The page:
Reduced-Order Modeling of Fluid Transmission Lines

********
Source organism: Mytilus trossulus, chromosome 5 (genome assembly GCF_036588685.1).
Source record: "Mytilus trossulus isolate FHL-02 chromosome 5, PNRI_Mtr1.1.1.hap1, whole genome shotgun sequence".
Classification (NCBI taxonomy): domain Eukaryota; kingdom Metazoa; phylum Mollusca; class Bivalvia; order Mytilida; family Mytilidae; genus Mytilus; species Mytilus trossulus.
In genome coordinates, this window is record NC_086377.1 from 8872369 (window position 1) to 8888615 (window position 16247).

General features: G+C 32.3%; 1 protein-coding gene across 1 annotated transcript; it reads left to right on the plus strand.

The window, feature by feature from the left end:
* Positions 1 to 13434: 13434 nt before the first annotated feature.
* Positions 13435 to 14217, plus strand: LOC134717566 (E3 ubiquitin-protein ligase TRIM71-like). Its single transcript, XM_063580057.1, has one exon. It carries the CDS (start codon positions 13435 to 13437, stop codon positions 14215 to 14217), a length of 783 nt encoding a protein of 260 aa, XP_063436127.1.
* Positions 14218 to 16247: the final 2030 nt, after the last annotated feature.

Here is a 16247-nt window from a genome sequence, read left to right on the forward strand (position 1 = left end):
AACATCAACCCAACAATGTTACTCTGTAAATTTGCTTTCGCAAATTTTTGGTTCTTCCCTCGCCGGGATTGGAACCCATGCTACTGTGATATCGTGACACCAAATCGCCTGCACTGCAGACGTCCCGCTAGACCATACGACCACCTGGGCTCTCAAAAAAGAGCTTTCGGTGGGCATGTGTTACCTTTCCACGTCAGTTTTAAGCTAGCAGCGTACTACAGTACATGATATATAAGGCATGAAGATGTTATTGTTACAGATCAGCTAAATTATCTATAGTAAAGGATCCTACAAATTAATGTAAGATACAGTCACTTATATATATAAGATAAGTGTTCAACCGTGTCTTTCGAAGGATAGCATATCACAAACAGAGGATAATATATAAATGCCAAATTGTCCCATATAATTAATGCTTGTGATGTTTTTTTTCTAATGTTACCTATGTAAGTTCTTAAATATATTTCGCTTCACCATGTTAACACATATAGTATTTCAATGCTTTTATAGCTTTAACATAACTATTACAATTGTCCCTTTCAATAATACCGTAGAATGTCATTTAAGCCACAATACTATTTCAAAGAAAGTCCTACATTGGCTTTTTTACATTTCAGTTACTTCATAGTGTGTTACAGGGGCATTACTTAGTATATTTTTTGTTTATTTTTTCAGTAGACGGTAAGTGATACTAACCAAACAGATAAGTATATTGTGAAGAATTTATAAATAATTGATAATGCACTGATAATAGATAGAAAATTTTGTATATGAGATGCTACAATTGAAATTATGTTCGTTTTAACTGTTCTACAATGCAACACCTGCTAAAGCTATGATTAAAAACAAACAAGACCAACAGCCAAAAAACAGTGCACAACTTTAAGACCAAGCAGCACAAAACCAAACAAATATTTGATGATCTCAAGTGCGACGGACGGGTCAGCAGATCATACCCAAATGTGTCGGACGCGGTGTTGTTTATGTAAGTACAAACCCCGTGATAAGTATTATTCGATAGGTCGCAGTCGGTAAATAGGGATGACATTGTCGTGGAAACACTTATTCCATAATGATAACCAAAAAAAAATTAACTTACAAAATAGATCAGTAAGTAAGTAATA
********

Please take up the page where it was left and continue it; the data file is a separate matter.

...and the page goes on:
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Solutions of fluid transients in transmission lines are very difficult to obtain, and they are generally computed using numerical techniques. In addition to their computational difficulties, the numerical methods do not directly translate into models having utility in system design, control design, and system health-monitoring particularly when the lines are parts of a fluid network system. Not surprisingly, these limitations are fully addressed by model- order reduction techniques that yield to low-dimensional linear models, which contain all the essential information. In this dissertation, a procedure for obtaining analytical low-dimensional models quantifying the dynamic behavior of confined single-phase flow in fluid transmission lines experiencing pressure and flow oscillations is formulated and presented. Solutions for the nonlinear Navier-Stokes equations are derived and written in transfer function matrix form using Laplace Transform. Two distributed parameter models for the case of laminar flow are presented. The first model is called the dissipative model and is referred to in the literature as the “exact” model. The second model is obtained using distributed lumped parameters. Since the resulting transfer functions in both models are transcendent, and therefore cannot be used for time-domain analyses, rational transfer function approximation is performed using the infinite product series expansion technique. Both models accurately predict the static and dynamic characteristics of fluid transmission lines using only few terms of the infinite products over a broad frequency range. The two models are then extended to account for turbulent flow using two different approaches. A more accurate model for turbulent flow in smooth-walled pipes is developed using an approximated weighting function. The frequency response functions of the proposed models are compared with those of an existing numerical model showing acceptable coincidence. A major benefit of the proposed models over the existing low-dimensional models is that the coefficients of the rational transfer functions can be directly calculated using analytical equations rather than table or graphs, which introduces flexibility and reduces the difficulties of modeling both laminar and turbulent flow in underdamped fluid transmission lines, while still maintaining model accuracy and complexities.